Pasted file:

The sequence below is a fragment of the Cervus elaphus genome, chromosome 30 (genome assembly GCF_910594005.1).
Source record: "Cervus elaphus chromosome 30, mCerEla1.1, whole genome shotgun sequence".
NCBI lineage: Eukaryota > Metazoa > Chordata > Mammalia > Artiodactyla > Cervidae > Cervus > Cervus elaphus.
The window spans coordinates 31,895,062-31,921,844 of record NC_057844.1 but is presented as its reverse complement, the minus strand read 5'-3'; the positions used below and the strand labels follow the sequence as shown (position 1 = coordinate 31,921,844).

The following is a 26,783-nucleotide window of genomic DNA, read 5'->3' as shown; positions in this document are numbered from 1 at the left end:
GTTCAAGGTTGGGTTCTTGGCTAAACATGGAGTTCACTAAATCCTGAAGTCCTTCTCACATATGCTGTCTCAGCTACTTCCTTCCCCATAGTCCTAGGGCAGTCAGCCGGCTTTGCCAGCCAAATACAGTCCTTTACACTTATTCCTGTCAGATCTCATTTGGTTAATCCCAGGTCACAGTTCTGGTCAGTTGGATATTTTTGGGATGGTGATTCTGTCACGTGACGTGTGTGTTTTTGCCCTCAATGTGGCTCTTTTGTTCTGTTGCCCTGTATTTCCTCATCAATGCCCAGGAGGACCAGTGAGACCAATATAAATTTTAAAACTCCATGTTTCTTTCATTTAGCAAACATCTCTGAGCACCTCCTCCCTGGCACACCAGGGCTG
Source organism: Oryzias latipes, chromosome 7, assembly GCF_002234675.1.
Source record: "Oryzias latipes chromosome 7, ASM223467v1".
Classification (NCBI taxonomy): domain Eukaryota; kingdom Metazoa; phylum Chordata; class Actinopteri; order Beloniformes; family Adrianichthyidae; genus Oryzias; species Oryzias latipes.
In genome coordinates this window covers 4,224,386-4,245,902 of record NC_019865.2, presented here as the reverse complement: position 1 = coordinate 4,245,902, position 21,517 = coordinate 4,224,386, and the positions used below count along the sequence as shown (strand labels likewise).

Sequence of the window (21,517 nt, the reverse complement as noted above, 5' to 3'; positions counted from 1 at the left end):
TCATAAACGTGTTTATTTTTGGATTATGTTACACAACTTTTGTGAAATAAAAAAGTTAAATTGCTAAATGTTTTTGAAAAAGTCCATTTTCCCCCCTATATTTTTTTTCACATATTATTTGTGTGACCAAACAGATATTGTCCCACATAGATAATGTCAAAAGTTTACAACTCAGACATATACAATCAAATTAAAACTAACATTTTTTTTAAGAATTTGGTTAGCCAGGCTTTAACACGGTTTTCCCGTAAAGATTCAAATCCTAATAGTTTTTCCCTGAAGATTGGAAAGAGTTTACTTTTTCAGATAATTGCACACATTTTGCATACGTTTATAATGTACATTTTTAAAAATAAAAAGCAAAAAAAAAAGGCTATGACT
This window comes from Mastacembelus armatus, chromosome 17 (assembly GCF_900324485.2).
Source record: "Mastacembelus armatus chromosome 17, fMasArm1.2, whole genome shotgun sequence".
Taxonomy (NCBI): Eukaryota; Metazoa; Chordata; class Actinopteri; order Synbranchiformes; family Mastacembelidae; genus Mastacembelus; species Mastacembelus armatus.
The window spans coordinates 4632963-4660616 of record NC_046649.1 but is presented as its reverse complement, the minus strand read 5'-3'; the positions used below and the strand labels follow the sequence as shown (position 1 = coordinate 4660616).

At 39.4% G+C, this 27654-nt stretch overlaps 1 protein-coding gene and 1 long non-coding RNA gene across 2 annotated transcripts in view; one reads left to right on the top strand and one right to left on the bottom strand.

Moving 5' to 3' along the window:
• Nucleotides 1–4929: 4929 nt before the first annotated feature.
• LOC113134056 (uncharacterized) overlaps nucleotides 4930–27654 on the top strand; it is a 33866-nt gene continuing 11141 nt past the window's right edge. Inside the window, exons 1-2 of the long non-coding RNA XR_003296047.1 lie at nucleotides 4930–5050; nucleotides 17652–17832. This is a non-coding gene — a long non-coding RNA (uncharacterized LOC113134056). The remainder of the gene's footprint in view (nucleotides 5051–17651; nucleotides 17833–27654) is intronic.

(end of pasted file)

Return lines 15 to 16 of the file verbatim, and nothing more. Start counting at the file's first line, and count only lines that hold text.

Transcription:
Taxonomy (NCBI): Eukaryota; Metazoa; Chordata; class Actinopteri; order Synbranchiformes; family Mastacembelidae; genus Mastacembelus; species Mastacembelus armatus.
The window spans coordinates 4632963-4660616 of record NC_046649.1 but is presented as its reverse complement, the minus strand read 5'-3'; the positions used below and the strand labels follow the sequence as shown (position 1 = coordinate 4660616).